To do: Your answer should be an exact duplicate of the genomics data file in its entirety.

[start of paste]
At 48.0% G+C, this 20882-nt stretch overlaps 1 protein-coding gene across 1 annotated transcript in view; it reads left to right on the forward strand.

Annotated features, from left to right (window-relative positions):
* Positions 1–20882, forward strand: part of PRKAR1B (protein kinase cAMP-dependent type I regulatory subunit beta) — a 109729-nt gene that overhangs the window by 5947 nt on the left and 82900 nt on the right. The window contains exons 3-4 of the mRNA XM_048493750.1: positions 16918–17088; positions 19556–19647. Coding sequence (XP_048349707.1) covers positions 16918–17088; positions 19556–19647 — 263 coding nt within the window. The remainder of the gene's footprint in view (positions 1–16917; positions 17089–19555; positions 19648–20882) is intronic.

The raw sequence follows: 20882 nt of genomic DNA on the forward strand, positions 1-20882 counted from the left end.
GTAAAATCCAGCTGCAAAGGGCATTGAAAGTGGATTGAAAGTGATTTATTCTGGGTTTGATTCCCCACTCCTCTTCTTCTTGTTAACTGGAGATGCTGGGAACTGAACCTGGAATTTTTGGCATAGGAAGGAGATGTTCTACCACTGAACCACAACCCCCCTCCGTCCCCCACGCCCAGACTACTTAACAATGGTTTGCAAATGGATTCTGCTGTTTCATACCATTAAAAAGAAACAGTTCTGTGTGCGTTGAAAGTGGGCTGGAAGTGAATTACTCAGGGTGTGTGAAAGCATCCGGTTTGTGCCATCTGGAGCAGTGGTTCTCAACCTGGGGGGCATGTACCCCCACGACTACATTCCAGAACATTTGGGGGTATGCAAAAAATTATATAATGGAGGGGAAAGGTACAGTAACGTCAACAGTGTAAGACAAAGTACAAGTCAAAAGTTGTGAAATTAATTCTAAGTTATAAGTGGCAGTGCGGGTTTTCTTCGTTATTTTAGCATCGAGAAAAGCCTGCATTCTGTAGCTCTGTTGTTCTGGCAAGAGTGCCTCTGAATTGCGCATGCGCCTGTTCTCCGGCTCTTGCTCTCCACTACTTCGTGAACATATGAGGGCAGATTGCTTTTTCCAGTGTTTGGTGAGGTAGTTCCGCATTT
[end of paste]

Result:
At 48.0% G+C, this 20882-nt stretch overlaps 1 protein-coding gene across 1 annotated transcript in view; it reads left to right on the forward strand.

Annotated features, from left to right (window-relative positions):
* Positions 1–20882, forward strand: part of PRKAR1B (protein kinase cAMP-dependent type I regulatory subunit beta) — a 109729-nt gene that overhangs the window by 5947 nt on the left and 82900 nt on the right. The window contains exons 3-4 of the mRNA XM_048493750.1: positions 16918–17088; positions 19556–19647. Coding sequence (XP_048349707.1) covers positions 16918–17088; positions 19556–19647 — 263 coding nt within the window. The remainder of the gene's footprint in view (positions 1–16917; positions 17089–19555; positions 19648–20882) is intronic.

The raw sequence follows: 20882 nt of genomic DNA on the forward strand, positions 1-20882 counted from the left end.
GTAAAATCCAGCTGCAAAGGGCATTGAAAGTGGATTGAAAGTGATTTATTCTGGGTTTGATTCCCCACTCCTCTTCTTCTTGTTAACTGGAGATGCTGGGAACTGAACCTGGAATTTTTGGCATAGGAAGGAGATGTTCTACCACTGAACCACAACCCCCCTCCGTCCCCCACGCCCAGACTACTTAACAATGGTTTGCAAATGGATTCTGCTGTTTCATACCATTAAAAAGAAACAGTTCTGTGTGCGTTGAAAGTGGGCTGGAAGTGAATTACTCAGGGTGTGTGAAAGCATCCGGTTTGTGCCATCTGGAGCAGTGGTTCTCAACCTGGGGGGCATGTACCCCCACGACTACATTCCAGAACATTTGGGGGTATGCAAAAAATTATATAATGGAGGGGAAAGGTACAGTAACGTCAACAGTGTAAGACAAAGTACAAGTCAAAAGTTGTGAAATTAATTCTAAGTTATAAGTGGCAGTGCGGGTTTTCTTCGTTATTTTAGCATCGAGAAAAGCCTGCATTCTGTAGCTCTGTTGTTCTGGCAAGAGTGCCTCTGAATTGCGCATGCGCCTGTTCTCCGGCTCTTGCTCTCCACTACTTCGTGAACATATGAGGGCAGATTGCTTTTTCCAGTGTTTGGTGAGGTAGTTCCGCATTT